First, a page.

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Where did we come from?

The Republik of Mancunia – Manchester United blog was created back in 2006, as United closed in on 2nd place in the league. The forum was created shortly after, with hundreds of members signing up within the first couple of months.

The blog was intended to reflect the more optimistic United fan, who didn’t feel as though we were dead and buried…despite going another year without winning the league, selling our most prolific goalscorer ever, and our two brightest prospects having a big bust up during the World Cup.

What started off as a few posts every few weeks developed in to a much more regular red news site, combining opinionated articles, discussions with rival fans, videos, jokes and the latest stories from Old Trafford.

The Republik of Mancunia is written by Scott, a season-ticket holding Mancunian, who loves his team, and isn’t ashamed about the red tinted specs he wears when writing about them. There is intended to be as much realism and statistical evidence in the writing as possible, whilst leaving some room for the passion and excitement supporting the club brings about.

So stick around, browse through past articles, our best articles, and feel free to leave your comments on any of them. But be warned, this place can become an obsession.

What’s in a name?

“Republik of Mancunia” is a term used by Manchester United fans as a way of expressing Mancunian pride. It also is used by some to show their apathy towards the England National Football Team.

The “Republik of Mancunia” attitude developed for several reasons. Firstly, the idea of Mancunian pride, which can be seen in other areas of culture associated with Manchester, not just football. Also, because Manchester United fans feel as though the players and fans of their club are treated unfairly by the English press and English football fans, now, and in the past. To call themselves Mancunian, and claim they are from the “Republik of Mancunia”, and not English, is showing this displeasure with what they regard unfair treatment.

It is well documented that ‘Stand up if you hate Man U’ used to do the rounds at Wembley, when the likes of David Beckham, Gary Neville, Paul Scholes and Nicky Butt were all on the field.

A “Republik of Mancunia” banner, written in faux Cyrillic, can be seen at Old Trafford, at the Stretford End, the most vocal area in the stadium. This is used because one of Manchester United fans’ nicknames is The “Red Army” and their “firm” is also known by this name, as well as it being the name of the army of the Soviet Union.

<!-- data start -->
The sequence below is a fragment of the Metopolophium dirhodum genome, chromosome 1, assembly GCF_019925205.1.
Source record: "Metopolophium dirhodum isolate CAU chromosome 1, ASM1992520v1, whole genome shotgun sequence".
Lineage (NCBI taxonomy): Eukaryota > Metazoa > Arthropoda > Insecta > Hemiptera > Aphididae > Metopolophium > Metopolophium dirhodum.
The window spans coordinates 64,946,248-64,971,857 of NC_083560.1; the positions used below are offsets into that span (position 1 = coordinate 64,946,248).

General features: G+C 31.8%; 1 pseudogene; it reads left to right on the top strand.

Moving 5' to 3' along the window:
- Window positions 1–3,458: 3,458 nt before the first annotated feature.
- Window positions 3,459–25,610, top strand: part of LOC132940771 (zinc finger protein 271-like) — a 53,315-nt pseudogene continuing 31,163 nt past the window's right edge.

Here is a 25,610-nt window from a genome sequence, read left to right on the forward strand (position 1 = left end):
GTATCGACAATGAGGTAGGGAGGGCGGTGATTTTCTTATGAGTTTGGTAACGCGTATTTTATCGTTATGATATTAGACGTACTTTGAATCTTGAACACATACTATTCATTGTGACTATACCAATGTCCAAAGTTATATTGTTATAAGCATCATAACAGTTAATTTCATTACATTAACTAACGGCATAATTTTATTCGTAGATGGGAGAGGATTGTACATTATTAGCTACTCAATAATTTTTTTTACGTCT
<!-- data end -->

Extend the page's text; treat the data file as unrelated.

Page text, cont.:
Also, “Republik of Mancunia” can refer to a “nation” of Manchester United-focused people. A Republik is also associated with ideas on anti-monarchy. Therefore, the Republik of Mancunia is a separation between these people, and England.

Several chants have arisen from this movement. A popular chant is “We all agree United are better than England.” Another chant is in reference to the treatment David Beckham received after returning from the 1998 World Cup. Effigies of our player were burnt in the capital whilst United fans offered him unwavering support. When Beckham later scored a last minute winner against Greece to give England entry to the next World Cup, the chant “Did you cheer when Beckham scored?” was born and sung to opposition fans during league matches.

Manchester United midfielder, Paul Scholes is an apparent follower of this thinking. Despite being one of the most naturally gifted midfielders to ever play for England, he retired from the national side aged 30, since which he has been asked repeatedly to rethink his decision. “I decided to call it a day with England because it just wasn’t any fun any more. I don’t know why it became like that, I’d just stopped enjoying it,” explained Scholes. “I like being at home as well there was an awful lot of time away from home and my family and for me there’s nowhere better than Manchester.”

United captain, Gary Neville, has echoed the same sentiments when talking about returning from injury. “Getting back into the England squad is not something that I think about,” he said in November 2007. “Playing for United has always been the most important thing for me and remains so. If England recognition comes, that’s a bonus – but it’s not something that I think about too much. I’ve always considered it an extension to playing for United.”

The Republik of Mancunia – a Manchester United blog – is firmly of the belief UNITED > England.

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